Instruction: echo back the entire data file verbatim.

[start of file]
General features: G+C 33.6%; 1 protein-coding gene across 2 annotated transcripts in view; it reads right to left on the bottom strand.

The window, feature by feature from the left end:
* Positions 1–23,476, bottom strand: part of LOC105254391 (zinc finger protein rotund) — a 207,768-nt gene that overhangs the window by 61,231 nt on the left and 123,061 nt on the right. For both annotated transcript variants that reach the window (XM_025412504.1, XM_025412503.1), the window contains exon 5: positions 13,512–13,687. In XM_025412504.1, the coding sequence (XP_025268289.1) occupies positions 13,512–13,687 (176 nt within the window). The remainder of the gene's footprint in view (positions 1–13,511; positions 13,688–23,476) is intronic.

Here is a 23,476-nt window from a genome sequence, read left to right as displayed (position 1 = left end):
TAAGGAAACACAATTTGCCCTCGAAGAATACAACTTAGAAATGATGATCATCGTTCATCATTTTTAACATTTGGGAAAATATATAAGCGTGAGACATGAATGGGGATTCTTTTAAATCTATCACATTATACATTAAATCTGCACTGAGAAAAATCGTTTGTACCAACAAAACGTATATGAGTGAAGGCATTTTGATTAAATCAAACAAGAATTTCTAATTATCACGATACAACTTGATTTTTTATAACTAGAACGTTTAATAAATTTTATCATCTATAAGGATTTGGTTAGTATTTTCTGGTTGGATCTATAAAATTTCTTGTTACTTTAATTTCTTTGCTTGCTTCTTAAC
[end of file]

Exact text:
General features: G+C 33.6%; 1 protein-coding gene across 2 annotated transcripts in view; it reads right to left on the bottom strand.

The window, feature by feature from the left end:
* Positions 1–23,476, bottom strand: part of LOC105254391 (zinc finger protein rotund) — a 207,768-nt gene that overhangs the window by 61,231 nt on the left and 123,061 nt on the right. For both annotated transcript variants that reach the window (XM_025412504.1, XM_025412503.1), the window contains exon 5: positions 13,512–13,687. In XM_025412504.1, the coding sequence (XP_025268289.1) occupies positions 13,512–13,687 (176 nt within the window). The remainder of the gene's footprint in view (positions 1–13,511; positions 13,688–23,476) is intronic.

Here is a 23,476-nt window from a genome sequence, read left to right as displayed (position 1 = left end):
TAAGGAAACACAATTTGCCCTCGAAGAATACAACTTAGAAATGATGATCATCGTTCATCATTTTTAACATTTGGGAAAATATATAAGCGTGAGACATGAATGGGGATTCTTTTAAATCTATCACATTATACATTAAATCTGCACTGAGAAAAATCGTTTGTACCAACAAAACGTATATGAGTGAAGGCATTTTGATTAAATCAAACAAGAATTTCTAATTATCACGATACAACTTGATTTTTTATAACTAGAACGTTTAATAAATTTTATCATCTATAAGGATTTGGTTAGTATTTTCTGGTTGGATCTATAAAATTTCTTGTTACTTTAATTTCTTTGCTTGCTTCTTAAC